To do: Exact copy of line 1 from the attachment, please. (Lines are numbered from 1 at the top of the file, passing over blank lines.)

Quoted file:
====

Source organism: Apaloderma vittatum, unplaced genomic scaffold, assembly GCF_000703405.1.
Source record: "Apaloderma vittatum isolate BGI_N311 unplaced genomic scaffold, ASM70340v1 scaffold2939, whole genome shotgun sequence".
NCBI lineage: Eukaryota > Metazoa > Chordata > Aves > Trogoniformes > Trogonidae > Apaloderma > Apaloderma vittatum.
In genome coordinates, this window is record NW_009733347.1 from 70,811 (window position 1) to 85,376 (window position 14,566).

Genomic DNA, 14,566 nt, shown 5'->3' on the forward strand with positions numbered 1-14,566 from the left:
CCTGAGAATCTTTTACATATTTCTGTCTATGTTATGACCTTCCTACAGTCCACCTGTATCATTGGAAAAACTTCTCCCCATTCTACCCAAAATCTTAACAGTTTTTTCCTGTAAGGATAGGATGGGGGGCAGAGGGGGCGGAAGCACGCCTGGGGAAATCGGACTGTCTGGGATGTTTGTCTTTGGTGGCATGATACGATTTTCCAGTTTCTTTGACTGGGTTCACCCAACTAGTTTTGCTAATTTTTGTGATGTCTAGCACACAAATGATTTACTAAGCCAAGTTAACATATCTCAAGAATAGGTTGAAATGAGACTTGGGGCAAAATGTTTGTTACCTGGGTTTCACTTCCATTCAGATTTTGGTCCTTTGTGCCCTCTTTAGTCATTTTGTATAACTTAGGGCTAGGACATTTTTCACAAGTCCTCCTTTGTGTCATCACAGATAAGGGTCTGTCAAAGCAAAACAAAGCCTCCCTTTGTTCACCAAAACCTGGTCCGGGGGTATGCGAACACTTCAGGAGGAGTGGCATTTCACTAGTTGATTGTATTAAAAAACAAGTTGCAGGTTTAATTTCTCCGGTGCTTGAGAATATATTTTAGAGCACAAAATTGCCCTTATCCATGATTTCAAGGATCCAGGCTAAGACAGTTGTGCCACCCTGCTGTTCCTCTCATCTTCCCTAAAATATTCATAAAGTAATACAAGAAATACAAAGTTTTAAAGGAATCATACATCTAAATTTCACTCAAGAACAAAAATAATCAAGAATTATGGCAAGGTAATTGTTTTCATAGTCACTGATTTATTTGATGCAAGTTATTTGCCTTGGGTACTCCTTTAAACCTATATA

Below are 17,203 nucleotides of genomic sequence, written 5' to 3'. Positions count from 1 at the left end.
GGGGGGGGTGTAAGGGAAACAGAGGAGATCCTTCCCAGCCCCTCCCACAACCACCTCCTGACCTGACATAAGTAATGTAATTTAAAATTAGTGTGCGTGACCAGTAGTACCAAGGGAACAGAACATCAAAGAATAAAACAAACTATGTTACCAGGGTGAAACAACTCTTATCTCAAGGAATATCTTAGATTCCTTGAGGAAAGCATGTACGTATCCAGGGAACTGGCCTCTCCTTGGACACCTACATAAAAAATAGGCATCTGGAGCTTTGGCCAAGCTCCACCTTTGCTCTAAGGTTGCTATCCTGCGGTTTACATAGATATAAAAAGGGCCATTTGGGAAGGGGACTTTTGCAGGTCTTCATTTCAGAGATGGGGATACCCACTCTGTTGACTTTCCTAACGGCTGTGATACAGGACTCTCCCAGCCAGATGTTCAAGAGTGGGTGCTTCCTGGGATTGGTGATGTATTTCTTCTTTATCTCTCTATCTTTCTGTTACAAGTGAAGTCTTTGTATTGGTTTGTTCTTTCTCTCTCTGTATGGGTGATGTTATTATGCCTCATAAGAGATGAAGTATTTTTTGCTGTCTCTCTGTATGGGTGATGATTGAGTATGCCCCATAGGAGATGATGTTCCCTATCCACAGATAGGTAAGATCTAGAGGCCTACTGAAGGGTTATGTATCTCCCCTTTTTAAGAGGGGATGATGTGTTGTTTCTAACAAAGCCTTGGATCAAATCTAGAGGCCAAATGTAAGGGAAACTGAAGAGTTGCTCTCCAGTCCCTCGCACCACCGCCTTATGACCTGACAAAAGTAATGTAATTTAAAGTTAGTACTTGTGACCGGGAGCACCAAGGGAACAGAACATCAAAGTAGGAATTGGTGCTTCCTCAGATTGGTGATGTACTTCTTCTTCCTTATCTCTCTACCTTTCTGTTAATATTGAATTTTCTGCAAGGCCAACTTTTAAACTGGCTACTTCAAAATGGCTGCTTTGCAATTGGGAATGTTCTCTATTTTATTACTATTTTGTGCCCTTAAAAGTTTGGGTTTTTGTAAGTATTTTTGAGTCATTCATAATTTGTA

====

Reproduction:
Source organism: Apaloderma vittatum, unplaced genomic scaffold, assembly GCF_000703405.1.